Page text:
If the WebCT courses are going to be considered differently from other courses, we would first need to identify how WebCT differs from "normal" courses.? In other words, if WebCT is exactly the same in content, quality and method as the other courses offered, then we would not need special considerations for each application and we would not have to vote on each situation.? My guess is that the WebCT is considered an alternative in some cases, but that people believe it is a "lesser" course that is not quite as robust as a classroom taught course in other cases, and therefore should not be used as a substitute in all situations.? Otherwise, there would be no reason that we could not teach every class as a WebCT and save the money we spend on classrooms and offices.


So, I think in order to address the validity of using WebCT to different degrees in the curriculum, we should first identify how these courses may not fulfill the teaching standards required in some courses.? i.e.? It would be nearly impossible to see a WebCT course replace a laboratory course because "wet labs" cannot be done in this manner.? Maybe others can identify a reason why a WebCT course is not the same as the way we teach some other courses.? This could help us clearly see where WebCT is a perfect alternative, and where it could not be.


Answer this for would you compare a student taught entirely by WebCT to one taught entirely in the classical classroom style in your field?? Are they equivalent?? If so, then we shouldn't have to approve every use of WebCT.? If not, then we have to figure out when the differences matter enough as to not accept this alternative.?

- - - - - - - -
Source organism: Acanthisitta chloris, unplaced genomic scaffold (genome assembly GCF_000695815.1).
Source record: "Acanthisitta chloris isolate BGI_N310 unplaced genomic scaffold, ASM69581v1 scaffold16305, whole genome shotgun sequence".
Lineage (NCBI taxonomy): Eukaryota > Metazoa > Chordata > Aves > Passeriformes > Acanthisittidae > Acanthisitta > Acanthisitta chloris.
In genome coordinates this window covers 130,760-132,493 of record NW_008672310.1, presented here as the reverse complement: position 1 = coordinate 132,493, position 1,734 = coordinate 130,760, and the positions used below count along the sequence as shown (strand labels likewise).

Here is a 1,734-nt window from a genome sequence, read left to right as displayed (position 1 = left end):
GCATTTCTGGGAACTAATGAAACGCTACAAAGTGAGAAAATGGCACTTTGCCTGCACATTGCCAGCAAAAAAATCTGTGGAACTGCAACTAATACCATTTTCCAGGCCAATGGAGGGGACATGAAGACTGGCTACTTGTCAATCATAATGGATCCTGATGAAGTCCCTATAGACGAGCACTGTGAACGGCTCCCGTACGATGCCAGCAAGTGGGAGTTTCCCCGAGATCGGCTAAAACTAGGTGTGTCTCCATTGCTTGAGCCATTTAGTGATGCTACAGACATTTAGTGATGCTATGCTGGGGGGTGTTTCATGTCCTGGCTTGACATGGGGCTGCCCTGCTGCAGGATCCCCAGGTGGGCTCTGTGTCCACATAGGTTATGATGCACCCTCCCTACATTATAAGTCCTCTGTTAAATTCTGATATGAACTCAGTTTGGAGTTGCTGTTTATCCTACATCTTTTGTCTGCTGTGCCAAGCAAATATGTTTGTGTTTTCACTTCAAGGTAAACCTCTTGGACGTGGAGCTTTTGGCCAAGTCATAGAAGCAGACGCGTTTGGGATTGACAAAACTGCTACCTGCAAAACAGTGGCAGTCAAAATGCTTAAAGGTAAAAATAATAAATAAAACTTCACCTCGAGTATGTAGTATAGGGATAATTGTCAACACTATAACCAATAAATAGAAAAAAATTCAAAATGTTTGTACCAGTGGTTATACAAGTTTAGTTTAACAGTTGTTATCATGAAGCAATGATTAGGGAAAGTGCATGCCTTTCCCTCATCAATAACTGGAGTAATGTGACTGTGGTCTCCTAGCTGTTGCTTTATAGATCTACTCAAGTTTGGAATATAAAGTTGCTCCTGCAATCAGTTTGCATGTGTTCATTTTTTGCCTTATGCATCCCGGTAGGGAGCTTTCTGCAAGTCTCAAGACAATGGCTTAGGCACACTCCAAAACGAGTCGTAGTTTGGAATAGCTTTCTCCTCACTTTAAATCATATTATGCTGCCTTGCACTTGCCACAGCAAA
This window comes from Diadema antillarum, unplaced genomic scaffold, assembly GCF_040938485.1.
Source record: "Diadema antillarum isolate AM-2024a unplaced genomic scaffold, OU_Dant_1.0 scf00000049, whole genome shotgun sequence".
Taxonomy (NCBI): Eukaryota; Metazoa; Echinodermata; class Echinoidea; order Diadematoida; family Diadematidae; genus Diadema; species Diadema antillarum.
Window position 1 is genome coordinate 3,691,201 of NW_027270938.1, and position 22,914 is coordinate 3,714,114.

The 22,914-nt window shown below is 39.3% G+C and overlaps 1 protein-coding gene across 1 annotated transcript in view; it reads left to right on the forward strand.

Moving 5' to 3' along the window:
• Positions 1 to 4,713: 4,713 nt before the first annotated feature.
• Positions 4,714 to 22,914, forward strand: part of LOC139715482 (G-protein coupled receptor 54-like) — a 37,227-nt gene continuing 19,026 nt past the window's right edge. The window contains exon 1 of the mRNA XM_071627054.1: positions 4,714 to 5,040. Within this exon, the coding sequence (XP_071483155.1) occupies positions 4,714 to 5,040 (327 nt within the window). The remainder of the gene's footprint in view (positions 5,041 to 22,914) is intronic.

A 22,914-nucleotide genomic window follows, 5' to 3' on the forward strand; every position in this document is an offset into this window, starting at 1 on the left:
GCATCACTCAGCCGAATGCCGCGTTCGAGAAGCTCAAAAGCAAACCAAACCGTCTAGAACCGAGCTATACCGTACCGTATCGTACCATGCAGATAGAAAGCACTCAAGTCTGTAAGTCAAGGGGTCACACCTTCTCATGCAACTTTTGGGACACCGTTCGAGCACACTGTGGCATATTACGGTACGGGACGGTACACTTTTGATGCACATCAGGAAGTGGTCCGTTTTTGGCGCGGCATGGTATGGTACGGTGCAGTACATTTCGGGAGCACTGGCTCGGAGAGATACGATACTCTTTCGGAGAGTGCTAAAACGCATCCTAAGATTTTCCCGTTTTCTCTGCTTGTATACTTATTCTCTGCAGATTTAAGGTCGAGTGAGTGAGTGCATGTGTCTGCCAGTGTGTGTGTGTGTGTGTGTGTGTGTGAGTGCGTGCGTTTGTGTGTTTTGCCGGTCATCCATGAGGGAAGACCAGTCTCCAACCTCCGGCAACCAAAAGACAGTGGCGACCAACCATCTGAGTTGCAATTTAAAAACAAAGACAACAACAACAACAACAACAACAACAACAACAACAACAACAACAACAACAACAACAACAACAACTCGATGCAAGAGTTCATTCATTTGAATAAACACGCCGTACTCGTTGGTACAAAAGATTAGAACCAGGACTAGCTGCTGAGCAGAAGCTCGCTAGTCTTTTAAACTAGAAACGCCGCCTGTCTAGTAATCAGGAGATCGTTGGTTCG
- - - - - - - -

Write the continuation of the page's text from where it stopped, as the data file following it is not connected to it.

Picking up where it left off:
?I won't comment too much:? I thought [the above] comments were especially profound and speak for my general opinion on this issue.? I think a set of parameters needs to be set by the faculty/faculty council/C&T (whatever) in the VERY near future (ASAP) which in effect "draws the line" somewhere.? Maybe it's lab courses, maybe anything that isn't a CORE course (again, whatever), but I think we need to address this issue SOON.?


?I agree with the comments above and with the notion that we are at the tip of a giant iceberg.?


My current vote is YEA since it includes the caveat that the entire topic will be brought up for further consideration.


?I also agree with another?s admonition that such discussion should be soon.?


From the one ?Nay? vote:

?I have used Web CT since its inception at King's and have found the Bulletin Board and Course Content functions very useful as course supplements.  However, a 100% Web CT course completely goes against the component of my philosophy of teaching that I hold most dear, i.e., that the relationship between the faculty member and the students is the most important of all the learning/teaching tools.  I just can't see how a meaningful relationship of this type can be achieved through the use of computers, even if supplemented by telephone calls and/or an occasional office visits.


The possibility of limiting the approval of Web CT courses is also troubling.  I have found that the Core classes I have taught every semester are the ones where students are the most likely to engage in meaningful in-class participation.  The loss of oral presentations also occurs in Web CT courses, a learning mechanism which is very important not only to the presenters but also to their fellow students.


I am not implying that by my vote that my C and T colleagues and the Chair have not made good points, in fact, you have.  I do appreciate the chance to explain my position and look forward to further discussing this subject at committee meetings in the near future.?